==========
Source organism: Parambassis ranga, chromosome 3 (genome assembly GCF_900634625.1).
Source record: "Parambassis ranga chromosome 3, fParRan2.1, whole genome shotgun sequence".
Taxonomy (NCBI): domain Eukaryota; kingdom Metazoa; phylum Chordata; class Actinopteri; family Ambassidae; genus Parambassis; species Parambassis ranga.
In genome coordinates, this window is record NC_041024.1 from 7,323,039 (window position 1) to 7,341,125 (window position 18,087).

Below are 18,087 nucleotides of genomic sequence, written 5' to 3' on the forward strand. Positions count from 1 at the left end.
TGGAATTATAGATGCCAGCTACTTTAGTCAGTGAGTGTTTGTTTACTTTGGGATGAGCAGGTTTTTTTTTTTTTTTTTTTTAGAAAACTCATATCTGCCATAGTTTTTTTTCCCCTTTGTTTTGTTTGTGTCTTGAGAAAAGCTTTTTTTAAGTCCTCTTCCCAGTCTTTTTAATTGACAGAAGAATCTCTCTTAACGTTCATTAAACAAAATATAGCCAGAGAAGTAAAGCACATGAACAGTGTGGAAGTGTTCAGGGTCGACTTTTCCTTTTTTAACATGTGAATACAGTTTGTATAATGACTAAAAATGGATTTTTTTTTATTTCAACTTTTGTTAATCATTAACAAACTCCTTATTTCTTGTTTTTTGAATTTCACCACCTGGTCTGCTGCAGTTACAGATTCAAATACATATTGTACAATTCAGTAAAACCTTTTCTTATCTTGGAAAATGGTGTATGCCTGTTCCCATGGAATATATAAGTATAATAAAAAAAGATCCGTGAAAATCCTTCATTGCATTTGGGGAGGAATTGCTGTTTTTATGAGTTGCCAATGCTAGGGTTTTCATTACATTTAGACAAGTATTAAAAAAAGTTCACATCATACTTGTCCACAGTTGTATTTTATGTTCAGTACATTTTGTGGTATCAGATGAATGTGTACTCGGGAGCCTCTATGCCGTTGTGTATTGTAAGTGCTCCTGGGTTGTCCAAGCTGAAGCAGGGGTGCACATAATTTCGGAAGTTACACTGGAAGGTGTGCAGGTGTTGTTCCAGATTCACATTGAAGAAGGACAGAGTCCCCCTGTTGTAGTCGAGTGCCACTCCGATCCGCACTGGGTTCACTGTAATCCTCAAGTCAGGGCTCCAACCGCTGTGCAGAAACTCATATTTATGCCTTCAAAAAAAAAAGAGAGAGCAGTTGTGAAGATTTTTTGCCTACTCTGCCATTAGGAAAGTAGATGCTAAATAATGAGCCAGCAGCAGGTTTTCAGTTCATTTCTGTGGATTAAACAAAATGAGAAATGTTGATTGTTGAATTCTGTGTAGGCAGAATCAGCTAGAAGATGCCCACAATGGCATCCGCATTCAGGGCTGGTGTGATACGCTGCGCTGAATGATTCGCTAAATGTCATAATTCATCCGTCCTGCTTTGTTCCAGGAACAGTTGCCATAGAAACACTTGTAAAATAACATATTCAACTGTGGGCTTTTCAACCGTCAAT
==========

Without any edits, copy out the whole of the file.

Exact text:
Source organism: Parambassis ranga, chromosome 3 (genome assembly GCF_900634625.1).
Source record: "Parambassis ranga chromosome 3, fParRan2.1, whole genome shotgun sequence".
Taxonomy (NCBI): domain Eukaryota; kingdom Metazoa; phylum Chordata; class Actinopteri; family Ambassidae; genus Parambassis; species Parambassis ranga.
In genome coordinates, this window is record NC_041024.1 from 7,323,039 (window position 1) to 7,341,125 (window position 18,087).

Below are 18,087 nucleotides of genomic sequence, written 5' to 3' on the forward strand. Positions count from 1 at the left end.
TGGAATTATAGATGCCAGCTACTTTAGTCAGTGAGTGTTTGTTTACTTTGGGATGAGCAGGTTTTTTTTTTTTTTTTTTTTAGAAAACTCATATCTGCCATAGTTTTTTTTCCCCTTTGTTTTGTTTGTGTCTTGAGAAAAGCTTTTTTTAAGTCCTCTTCCCAGTCTTTTTAATTGACAGAAGAATCTCTCTTAACGTTCATTAAACAAAATATAGCCAGAGAAGTAAAGCACATGAACAGTGTGGAAGTGTTCAGGGTCGACTTTTCCTTTTTTAACATGTGAATACAGTTTGTATAATGACTAAAAATGGATTTTTTTTTATTTCAACTTTTGTTAATCATTAACAAACTCCTTATTTCTTGTTTTTTGAATTTCACCACCTGGTCTGCTGCAGTTACAGATTCAAATACATATTGTACAATTCAGTAAAACCTTTTCTTATCTTGGAAAATGGTGTATGCCTGTTCCCATGGAATATATAAGTATAATAAAAAAAGATCCGTGAAAATCCTTCATTGCATTTGGGGAGGAATTGCTGTTTTTATGAGTTGCCAATGCTAGGGTTTTCATTACATTTAGACAAGTATTAAAAAAAGTTCACATCATACTTGTCCACAGTTGTATTTTATGTTCAGTACATTTTGTGGTATCAGATGAATGTGTACTCGGGAGCCTCTATGCCGTTGTGTATTGTAAGTGCTCCTGGGTTGTCCAAGCTGAAGCAGGGGTGCACATAATTTCGGAAGTTACACTGGAAGGTGTGCAGGTGTTGTTCCAGATTCACATTGAAGAAGGACAGAGTCCCCCTGTTGTAGTCGAGTGCCACTCCGATCCGCACTGGGTTCACTGTAATCCTCAAGTCAGGGCTCCAACCGCTGTGCAGAAACTCATATTTATGCCTTCAAAAAAAAAAGAGAGAGCAGTTGTGAAGATTTTTTGCCTACTCTGCCATTAGGAAAGTAGATGCTAAATAATGAGCCAGCAGCAGGTTTTCAGTTCATTTCTGTGGATTAAACAAAATGAGAAATGTTGATTGTTGAATTCTGTGTAGGCAGAATCAGCTAGAAGATGCCCACAATGGCATCCGCATTCAGGGCTGGTGTGATACGCTGCGCTGAATGATTCGCTAAATGTCATAATTCATCCGTCCTGCTTTGTTCCAGGAACAGTTGCCATAGAAACACTTGTAAAATAACATATTCAACTGTGGGCTTTTCAACCGTCAAT